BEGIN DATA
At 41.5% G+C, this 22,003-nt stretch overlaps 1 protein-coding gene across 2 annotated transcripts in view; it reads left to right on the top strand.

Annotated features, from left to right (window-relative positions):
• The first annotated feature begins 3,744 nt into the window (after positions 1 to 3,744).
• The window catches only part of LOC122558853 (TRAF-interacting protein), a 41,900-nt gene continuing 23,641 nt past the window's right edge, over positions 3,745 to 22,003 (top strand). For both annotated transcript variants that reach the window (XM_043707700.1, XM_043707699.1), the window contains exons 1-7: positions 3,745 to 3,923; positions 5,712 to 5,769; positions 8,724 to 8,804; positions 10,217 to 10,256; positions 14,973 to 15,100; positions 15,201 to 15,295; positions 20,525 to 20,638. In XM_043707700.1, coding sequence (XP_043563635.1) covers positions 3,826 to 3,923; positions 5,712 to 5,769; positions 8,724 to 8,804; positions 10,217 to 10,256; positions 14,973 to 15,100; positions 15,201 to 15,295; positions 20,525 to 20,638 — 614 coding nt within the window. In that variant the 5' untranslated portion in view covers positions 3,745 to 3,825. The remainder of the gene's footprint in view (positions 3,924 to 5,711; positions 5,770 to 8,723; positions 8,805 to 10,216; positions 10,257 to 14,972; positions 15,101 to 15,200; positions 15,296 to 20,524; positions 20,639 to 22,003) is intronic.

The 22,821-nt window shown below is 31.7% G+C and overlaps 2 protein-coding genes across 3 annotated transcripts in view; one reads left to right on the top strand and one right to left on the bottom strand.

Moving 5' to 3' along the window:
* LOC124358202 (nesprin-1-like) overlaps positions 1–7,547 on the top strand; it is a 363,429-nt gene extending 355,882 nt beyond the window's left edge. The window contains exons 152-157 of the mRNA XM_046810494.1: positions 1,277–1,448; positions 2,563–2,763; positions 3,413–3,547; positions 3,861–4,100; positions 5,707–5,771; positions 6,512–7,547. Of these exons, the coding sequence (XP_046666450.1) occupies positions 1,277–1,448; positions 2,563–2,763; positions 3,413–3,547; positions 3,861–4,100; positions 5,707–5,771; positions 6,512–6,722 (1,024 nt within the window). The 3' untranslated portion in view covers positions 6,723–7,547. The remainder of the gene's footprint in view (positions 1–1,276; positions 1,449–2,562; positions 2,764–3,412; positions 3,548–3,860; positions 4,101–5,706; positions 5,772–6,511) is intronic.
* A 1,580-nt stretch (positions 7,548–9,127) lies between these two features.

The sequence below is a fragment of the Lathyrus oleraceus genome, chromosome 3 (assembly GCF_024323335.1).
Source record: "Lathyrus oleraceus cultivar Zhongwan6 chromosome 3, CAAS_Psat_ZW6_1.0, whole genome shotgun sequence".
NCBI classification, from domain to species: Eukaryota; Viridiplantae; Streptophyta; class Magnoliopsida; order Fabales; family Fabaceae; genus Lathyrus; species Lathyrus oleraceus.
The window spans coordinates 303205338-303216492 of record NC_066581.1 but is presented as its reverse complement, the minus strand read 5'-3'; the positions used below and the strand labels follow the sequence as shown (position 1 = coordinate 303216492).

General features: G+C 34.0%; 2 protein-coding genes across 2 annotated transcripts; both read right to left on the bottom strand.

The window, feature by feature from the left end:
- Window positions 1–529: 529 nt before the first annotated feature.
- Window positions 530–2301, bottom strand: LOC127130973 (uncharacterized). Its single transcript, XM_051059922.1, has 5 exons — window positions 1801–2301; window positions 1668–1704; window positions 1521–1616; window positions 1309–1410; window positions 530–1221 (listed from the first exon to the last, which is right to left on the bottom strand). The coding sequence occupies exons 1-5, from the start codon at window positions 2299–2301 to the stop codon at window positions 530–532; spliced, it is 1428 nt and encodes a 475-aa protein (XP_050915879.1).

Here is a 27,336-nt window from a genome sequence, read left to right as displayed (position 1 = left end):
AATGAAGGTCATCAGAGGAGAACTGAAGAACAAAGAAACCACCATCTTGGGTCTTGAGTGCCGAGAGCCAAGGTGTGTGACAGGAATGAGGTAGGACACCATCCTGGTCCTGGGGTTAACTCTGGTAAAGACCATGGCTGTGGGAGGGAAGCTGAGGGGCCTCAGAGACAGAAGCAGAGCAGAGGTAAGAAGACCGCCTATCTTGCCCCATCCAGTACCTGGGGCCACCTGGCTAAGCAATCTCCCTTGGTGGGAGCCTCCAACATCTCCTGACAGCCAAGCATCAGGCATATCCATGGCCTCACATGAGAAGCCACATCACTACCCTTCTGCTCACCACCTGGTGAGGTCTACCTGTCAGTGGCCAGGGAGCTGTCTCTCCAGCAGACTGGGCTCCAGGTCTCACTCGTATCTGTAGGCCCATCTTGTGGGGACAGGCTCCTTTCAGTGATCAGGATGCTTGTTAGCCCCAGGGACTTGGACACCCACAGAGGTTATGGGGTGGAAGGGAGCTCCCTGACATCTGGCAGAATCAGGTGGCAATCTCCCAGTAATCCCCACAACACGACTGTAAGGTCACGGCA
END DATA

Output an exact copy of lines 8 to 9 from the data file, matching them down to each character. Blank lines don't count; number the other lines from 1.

* A 1,580-nt stretch (positions 7,548–9,127) lies between these two features.

The sequence below is a fragment of the Lathyrus oleraceus genome, chromosome 3 (assembly GCF_024323335.1).